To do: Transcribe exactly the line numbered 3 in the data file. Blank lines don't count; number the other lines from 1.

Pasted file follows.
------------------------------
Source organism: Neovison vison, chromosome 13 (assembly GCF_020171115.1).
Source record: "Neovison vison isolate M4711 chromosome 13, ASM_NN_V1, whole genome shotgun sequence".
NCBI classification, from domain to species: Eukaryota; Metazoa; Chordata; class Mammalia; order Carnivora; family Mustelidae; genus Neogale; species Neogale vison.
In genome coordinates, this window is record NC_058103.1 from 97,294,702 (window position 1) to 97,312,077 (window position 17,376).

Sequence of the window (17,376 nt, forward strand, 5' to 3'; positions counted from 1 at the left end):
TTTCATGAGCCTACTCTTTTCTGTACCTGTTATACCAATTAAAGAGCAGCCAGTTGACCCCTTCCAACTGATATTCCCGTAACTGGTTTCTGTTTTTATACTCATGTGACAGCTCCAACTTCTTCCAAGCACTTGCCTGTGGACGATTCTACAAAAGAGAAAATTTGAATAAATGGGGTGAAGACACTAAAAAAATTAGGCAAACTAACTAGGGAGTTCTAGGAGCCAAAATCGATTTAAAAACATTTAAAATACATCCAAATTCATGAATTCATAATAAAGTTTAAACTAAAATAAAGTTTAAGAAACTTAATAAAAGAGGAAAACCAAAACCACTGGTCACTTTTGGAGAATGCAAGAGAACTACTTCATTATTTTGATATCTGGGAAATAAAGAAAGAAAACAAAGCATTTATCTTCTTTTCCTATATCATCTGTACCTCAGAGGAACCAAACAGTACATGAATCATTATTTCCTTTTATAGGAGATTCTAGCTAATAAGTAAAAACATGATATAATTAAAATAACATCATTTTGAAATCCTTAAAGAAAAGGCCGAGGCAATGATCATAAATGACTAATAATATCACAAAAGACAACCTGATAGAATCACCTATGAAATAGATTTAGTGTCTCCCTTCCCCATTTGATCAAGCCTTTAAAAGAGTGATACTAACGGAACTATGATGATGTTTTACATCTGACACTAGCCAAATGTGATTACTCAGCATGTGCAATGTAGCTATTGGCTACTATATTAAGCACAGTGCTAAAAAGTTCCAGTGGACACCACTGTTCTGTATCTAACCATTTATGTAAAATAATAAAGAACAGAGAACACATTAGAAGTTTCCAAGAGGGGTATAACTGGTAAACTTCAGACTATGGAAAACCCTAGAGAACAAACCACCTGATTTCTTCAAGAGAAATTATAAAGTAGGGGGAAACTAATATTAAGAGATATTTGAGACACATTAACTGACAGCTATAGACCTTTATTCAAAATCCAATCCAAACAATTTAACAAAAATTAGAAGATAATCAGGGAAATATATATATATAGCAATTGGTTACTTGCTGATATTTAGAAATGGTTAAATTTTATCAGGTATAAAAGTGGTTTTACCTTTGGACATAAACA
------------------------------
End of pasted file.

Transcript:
NCBI classification, from domain to species: Eukaryota; Metazoa; Chordata; class Mammalia; order Carnivora; family Mustelidae; genus Neogale; species Neogale vison.